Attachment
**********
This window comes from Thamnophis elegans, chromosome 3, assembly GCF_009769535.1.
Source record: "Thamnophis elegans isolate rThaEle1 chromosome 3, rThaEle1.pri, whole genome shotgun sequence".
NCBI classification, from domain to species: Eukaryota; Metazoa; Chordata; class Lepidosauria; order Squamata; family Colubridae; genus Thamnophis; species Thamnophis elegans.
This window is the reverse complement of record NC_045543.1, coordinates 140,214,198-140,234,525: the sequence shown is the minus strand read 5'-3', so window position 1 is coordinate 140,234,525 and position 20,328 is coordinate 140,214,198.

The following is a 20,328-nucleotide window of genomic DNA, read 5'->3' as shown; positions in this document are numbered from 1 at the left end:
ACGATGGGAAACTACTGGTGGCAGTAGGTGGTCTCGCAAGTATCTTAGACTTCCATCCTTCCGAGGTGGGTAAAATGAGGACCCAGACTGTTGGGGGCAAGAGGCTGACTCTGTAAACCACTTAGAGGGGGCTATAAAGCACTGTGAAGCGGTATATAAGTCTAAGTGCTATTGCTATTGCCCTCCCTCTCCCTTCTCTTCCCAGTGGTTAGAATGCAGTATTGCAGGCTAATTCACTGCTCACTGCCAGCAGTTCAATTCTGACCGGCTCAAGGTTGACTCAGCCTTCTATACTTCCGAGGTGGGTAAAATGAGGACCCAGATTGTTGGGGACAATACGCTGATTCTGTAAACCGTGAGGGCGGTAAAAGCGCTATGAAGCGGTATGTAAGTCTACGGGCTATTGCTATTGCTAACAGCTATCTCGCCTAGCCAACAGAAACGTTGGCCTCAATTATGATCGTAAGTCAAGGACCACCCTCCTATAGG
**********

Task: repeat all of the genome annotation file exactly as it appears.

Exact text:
This window comes from Thamnophis elegans, chromosome 3, assembly GCF_009769535.1.
Source record: "Thamnophis elegans isolate rThaEle1 chromosome 3, rThaEle1.pri, whole genome shotgun sequence".
NCBI classification, from domain to species: Eukaryota; Metazoa; Chordata; class Lepidosauria; order Squamata; family Colubridae; genus Thamnophis; species Thamnophis elegans.
This window is the reverse complement of record NC_045543.1, coordinates 140,214,198-140,234,525: the sequence shown is the minus strand read 5'-3', so window position 1 is coordinate 140,234,525 and position 20,328 is coordinate 140,214,198.

The following is a 20,328-nucleotide window of genomic DNA, read 5'->3' as shown; positions in this document are numbered from 1 at the left end:
ACGATGGGAAACTACTGGTGGCAGTAGGTGGTCTCGCAAGTATCTTAGACTTCCATCCTTCCGAGGTGGGTAAAATGAGGACCCAGACTGTTGGGGGCAAGAGGCTGACTCTGTAAACCACTTAGAGGGGGCTATAAAGCACTGTGAAGCGGTATATAAGTCTAAGTGCTATTGCTATTGCCCTCCCTCTCCCTTCTCTTCCCAGTGGTTAGAATGCAGTATTGCAGGCTAATTCACTGCTCACTGCCAGCAGTTCAATTCTGACCGGCTCAAGGTTGACTCAGCCTTCTATACTTCCGAGGTGGGTAAAATGAGGACCCAGATTGTTGGGGACAATACGCTGATTCTGTAAACCGTGAGGGCGGTAAAAGCGCTATGAAGCGGTATGTAAGTCTACGGGCTATTGCTATTGCTAACAGCTATCTCGCCTAGCCAACAGAAACGTTGGCCTCAATTATGATCGTAAGTCAAGGACCACCCTCCTATAGG